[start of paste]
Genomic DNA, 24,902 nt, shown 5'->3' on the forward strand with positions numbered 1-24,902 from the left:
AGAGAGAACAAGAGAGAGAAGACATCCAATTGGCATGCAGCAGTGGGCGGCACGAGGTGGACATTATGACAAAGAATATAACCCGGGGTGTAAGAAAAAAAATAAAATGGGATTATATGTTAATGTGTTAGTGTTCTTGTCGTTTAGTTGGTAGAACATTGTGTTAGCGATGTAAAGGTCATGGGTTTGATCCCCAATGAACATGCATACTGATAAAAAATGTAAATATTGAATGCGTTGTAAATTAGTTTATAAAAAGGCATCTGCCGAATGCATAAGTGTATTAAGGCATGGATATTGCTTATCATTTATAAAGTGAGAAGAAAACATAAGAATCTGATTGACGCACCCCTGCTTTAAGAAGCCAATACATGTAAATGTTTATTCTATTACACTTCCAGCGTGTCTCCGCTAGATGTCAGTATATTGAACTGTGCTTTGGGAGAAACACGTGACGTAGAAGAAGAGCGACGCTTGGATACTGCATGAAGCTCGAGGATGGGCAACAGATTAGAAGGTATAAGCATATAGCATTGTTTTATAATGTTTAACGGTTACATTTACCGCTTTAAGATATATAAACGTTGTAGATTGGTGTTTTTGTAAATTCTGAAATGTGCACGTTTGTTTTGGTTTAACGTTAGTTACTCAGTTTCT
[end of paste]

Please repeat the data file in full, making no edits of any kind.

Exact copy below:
Genomic DNA, 24,902 nt, shown 5'->3' on the forward strand with positions numbered 1-24,902 from the left:
AGAGAGAACAAGAGAGAGAAGACATCCAATTGGCATGCAGCAGTGGGCGGCACGAGGTGGACATTATGACAAAGAATATAACCCGGGGTGTAAGAAAAAAAATAAAATGGGATTATATGTTAATGTGTTAGTGTTCTTGTCGTTTAGTTGGTAGAACATTGTGTTAGCGATGTAAAGGTCATGGGTTTGATCCCCAATGAACATGCATACTGATAAAAAATGTAAATATTGAATGCGTTGTAAATTAGTTTATAAAAAGGCATCTGCCGAATGCATAAGTGTATTAAGGCATGGATATTGCTTATCATTTATAAAGTGAGAAGAAAACATAAGAATCTGATTGACGCACCCCTGCTTTAAGAAGCCAATACATGTAAATGTTTATTCTATTACACTTCCAGCGTGTCTCCGCTAGATGTCAGTATATTGAACTGTGCTTTGGGAGAAACACGTGACGTAGAAGAAGAGCGACGCTTGGATACTGCATGAAGCTCGAGGATGGGCAACAGATTAGAAGGTATAAGCATATAGCATTGTTTTATAATGTTTAACGGTTACATTTACCGCTTTAAGATATATAAACGTTGTAGATTGGTGTTTTTGTAAATTCTGAAATGTGCACGTTTGTTTTGGTTTAACGTTAGTTACTCAGTTTCT